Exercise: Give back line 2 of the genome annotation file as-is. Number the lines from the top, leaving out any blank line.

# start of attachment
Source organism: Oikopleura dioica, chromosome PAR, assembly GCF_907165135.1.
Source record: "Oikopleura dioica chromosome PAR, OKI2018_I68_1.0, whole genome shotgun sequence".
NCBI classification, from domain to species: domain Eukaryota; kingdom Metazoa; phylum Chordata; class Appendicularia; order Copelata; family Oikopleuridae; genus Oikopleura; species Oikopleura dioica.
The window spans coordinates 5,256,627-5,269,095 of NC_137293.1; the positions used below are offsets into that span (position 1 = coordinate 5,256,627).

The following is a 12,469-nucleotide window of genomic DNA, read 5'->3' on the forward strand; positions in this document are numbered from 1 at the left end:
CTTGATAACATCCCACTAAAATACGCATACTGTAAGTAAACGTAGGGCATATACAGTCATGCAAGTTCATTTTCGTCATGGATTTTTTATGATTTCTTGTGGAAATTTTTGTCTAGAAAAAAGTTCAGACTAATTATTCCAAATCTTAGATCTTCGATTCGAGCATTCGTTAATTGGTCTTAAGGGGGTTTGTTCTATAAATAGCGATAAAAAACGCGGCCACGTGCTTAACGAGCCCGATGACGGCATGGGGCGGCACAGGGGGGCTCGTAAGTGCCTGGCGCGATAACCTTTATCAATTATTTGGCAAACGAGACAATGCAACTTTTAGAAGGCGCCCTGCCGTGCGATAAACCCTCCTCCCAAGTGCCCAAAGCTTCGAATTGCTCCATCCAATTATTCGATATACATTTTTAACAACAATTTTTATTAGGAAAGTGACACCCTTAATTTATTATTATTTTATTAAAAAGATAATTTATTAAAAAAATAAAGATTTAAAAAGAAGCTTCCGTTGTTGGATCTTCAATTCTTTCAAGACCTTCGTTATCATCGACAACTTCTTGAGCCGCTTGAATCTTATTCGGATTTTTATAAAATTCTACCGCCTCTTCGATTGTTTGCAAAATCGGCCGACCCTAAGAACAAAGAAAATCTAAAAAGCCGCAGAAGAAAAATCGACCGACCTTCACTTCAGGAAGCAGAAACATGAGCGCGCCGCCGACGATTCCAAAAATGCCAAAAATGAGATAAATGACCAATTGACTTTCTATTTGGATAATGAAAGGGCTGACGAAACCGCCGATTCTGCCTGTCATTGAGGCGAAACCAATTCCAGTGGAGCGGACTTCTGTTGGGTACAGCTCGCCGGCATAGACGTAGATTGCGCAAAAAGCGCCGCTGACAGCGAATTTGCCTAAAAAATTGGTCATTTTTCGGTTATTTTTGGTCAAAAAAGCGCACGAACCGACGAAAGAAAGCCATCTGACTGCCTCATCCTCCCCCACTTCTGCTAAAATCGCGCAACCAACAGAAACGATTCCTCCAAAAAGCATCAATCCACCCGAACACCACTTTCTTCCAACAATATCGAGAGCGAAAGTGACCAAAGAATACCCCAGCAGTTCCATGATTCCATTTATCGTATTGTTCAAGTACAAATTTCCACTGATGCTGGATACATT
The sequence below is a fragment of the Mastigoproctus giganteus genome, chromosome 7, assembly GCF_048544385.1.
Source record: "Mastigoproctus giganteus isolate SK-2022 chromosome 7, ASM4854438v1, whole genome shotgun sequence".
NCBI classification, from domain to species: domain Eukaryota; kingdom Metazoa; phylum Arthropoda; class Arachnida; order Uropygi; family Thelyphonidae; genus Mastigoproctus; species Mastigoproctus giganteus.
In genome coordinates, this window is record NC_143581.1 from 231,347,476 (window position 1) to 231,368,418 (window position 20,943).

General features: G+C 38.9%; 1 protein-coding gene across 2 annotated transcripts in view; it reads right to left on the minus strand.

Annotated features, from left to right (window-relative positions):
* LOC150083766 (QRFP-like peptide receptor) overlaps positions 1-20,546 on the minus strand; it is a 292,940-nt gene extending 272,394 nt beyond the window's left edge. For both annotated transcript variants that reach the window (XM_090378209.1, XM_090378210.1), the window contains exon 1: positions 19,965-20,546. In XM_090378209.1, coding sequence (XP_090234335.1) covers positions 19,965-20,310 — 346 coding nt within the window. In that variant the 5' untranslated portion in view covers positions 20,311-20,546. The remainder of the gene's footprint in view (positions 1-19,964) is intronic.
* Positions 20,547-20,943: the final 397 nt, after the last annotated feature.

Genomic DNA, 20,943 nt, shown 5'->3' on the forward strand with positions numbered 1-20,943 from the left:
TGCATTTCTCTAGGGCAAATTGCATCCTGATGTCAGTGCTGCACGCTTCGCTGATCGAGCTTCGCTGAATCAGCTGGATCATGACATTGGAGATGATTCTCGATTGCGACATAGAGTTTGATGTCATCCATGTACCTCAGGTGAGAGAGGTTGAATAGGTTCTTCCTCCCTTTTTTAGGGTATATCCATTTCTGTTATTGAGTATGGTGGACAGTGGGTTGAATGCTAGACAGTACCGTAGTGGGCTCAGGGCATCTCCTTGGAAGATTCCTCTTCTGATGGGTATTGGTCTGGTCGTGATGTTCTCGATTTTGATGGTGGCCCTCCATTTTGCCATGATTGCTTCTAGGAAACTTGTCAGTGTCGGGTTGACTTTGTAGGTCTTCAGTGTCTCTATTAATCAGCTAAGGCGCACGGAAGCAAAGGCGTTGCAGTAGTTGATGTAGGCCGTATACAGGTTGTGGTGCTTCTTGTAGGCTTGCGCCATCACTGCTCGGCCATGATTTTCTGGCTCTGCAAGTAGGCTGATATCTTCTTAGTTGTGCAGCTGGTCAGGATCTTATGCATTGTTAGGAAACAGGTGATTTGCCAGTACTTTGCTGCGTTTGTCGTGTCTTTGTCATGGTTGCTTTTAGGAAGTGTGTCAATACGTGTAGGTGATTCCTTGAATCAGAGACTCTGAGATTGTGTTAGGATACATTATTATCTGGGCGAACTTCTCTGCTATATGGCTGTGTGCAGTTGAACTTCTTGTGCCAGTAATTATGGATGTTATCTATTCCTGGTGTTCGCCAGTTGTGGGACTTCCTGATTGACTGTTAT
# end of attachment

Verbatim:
Source record: "Oikopleura dioica chromosome PAR, OKI2018_I68_1.0, whole genome shotgun sequence".